We have had an incredible six years together, full of growth, transitions, blessings, challenges, laughter and tears. You welcomed me into your community when I was fresh off my honeymoon and moved from Michigan to be with Chris while he finished his PhD at CSU. You welcomed me into your homes and into your lives. It has been my privilege to watch your kids grow up - from nursery to elementary and from elementary to highschool and beyond. I smiled when the toddler who wouldn’t let go of their parent’s hand, started running with joy to their classroom. I watched as the shy sixth grader refused to get out of the car for youth group, grew into a confident leader. I was there when the La Foret camper became a counselor, creating holy mischief with the younger kids.
I have so many wonderful memories of our time together. For example, watching the youth hide easter eggs on the roof because they were so excited as kids when they found them there; the trips to Wendy’s on our way down to La Foret and always showing up late on Friday night because of the bad traffic; the joy of seeing our teens and college students dress up for the 3pm Christmas service, with the tallest angel and gender bending holy family; walking down the hallway in the north wing and getting hugs and smiles from the kiddos who wanted to share their art projects with me; and all of the meetings, storytelling and scheming over a pint of cider at Scrumpy’s. You have filled my heart with joy and I have felt so loved by each of you. I pray that you know you are loved and that you have been blessed by our time together as much as I have.
I am so grateful for the volunteers that brought life and light to the programs, who helped them go from (sometimes crazy) ideas to transformative ministries. I am humbled by the countless hours and love that you have poured into the life of this church. I am grateful for all of the child care staff members who have taught me how to be a better manager and leader. I am grateful to the staff members who have walked with me on this journey of faithfully serving God and serving you. I am grateful to all of the parents who trusted me with a small part of their children’s spiritual development. I am grateful for the children and youth who let me walk alongside them as they grew deeper in faith, as they pushed back against church, as they asked questions and began to articulate their own beliefs. It has been my honor to be a part of your journey. You will never know how much you taught, challenged and blessed me.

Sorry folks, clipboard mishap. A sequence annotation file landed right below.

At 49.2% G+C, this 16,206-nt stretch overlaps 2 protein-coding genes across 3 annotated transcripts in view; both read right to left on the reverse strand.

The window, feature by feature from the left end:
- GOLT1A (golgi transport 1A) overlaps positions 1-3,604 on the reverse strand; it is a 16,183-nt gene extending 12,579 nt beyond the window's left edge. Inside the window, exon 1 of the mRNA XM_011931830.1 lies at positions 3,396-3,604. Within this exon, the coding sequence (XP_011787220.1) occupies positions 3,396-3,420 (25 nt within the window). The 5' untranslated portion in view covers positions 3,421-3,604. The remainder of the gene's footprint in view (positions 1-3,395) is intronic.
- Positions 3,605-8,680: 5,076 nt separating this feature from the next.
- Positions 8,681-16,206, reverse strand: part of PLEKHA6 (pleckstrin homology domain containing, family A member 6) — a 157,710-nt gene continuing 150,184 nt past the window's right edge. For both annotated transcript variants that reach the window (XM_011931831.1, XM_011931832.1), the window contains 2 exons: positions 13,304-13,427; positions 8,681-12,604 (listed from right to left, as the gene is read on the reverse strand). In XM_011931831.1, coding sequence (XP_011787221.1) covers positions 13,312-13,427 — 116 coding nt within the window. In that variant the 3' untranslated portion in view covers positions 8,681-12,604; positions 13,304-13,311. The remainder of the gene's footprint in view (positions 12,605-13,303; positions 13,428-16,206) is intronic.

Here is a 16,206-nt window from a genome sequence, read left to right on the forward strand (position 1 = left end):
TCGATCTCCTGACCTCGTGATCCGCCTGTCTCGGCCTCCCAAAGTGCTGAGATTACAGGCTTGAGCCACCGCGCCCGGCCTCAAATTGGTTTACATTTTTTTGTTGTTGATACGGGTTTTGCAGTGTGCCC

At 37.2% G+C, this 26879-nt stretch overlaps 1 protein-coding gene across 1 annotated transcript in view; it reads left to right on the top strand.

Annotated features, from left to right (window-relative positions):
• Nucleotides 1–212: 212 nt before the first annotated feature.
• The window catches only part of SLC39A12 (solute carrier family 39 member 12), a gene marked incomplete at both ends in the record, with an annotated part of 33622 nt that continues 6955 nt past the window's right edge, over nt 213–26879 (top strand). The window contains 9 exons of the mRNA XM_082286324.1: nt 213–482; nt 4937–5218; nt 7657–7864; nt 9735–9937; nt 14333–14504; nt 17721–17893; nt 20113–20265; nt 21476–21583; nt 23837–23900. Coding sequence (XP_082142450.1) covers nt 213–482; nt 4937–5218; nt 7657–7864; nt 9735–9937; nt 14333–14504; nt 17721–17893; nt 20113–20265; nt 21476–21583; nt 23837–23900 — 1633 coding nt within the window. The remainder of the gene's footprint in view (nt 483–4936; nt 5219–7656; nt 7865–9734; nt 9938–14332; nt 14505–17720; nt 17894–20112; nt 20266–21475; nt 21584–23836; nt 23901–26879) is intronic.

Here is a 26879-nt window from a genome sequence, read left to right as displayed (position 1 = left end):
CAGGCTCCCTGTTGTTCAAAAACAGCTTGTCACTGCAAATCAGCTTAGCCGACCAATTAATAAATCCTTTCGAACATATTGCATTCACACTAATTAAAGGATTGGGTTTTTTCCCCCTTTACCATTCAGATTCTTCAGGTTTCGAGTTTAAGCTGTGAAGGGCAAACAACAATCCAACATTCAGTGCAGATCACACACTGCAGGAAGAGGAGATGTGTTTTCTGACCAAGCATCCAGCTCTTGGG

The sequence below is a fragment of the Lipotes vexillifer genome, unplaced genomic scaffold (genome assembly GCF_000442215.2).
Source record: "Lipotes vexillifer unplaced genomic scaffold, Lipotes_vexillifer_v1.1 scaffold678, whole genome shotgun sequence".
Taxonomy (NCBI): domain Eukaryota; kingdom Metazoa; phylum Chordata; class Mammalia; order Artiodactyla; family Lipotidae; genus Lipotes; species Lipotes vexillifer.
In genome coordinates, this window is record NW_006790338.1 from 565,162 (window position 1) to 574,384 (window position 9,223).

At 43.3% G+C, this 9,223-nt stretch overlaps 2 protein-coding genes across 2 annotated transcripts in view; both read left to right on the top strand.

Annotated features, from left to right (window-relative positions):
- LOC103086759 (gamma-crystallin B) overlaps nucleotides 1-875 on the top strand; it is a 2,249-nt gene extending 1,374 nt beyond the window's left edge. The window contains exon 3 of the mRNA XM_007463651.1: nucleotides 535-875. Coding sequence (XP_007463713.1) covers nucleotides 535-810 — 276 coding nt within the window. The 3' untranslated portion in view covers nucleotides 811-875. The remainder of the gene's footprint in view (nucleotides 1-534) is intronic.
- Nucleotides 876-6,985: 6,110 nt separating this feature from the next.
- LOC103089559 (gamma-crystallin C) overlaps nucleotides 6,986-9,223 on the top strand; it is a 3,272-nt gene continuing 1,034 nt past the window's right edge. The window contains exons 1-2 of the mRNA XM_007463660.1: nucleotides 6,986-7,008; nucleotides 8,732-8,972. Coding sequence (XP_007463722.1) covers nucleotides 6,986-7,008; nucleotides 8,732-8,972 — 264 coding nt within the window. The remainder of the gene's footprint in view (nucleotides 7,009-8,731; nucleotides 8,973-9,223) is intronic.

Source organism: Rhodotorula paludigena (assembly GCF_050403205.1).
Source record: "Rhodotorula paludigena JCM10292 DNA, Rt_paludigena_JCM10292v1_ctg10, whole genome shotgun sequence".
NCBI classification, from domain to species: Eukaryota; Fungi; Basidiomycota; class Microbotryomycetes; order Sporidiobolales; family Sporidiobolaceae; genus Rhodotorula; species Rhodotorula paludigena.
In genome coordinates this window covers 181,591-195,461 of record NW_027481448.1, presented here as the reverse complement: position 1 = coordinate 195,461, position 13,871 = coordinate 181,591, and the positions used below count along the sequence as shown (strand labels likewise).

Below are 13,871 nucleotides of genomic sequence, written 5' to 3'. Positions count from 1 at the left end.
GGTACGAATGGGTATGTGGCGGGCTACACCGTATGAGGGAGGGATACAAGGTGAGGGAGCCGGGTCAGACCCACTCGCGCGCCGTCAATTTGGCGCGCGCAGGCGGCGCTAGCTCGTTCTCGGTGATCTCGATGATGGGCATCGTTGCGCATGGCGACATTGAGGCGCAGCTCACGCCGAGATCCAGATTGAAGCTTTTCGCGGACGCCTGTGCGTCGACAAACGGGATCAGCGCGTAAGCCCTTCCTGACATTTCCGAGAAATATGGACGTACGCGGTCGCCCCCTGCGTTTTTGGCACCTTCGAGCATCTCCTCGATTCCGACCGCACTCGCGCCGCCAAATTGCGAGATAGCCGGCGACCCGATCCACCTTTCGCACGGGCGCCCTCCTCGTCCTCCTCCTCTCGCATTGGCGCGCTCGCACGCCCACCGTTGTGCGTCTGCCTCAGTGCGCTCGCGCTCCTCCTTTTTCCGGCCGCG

Together we experimented with new ways of doing Christian Formation in a progresive setting. I have been amazed by the creativity and energy that so many of you put into the children and youth ministries. Your willingness to change and try new things blew me away. I am tempted to list all the different iterations of the Formation ministries over the years, but you know them. We did the hard work of change, growth and evolution together. Yes, there were some spectacular failures along the way, and I hope that you will forgive me for them. Your strength, resilience and faith allowed us to keep trying hard things. I pray that you continue to dream big for your children’s faith development and your own. For the past six years, you didn’t let the familiar overshadow your potential for growth. May you continue to be brave and to listen for God to speak and move in your ministry.
It is time for me to be brave and step out of the boat. Through prayer I have discerned a new call to Hospice ministry and I have accepted a position as Chaplain at Dignity Hospice of Colorado. I feel called to hold a sacred space for individuals and families as they grapple with the reality of death. It will be hard work, but it will be good work.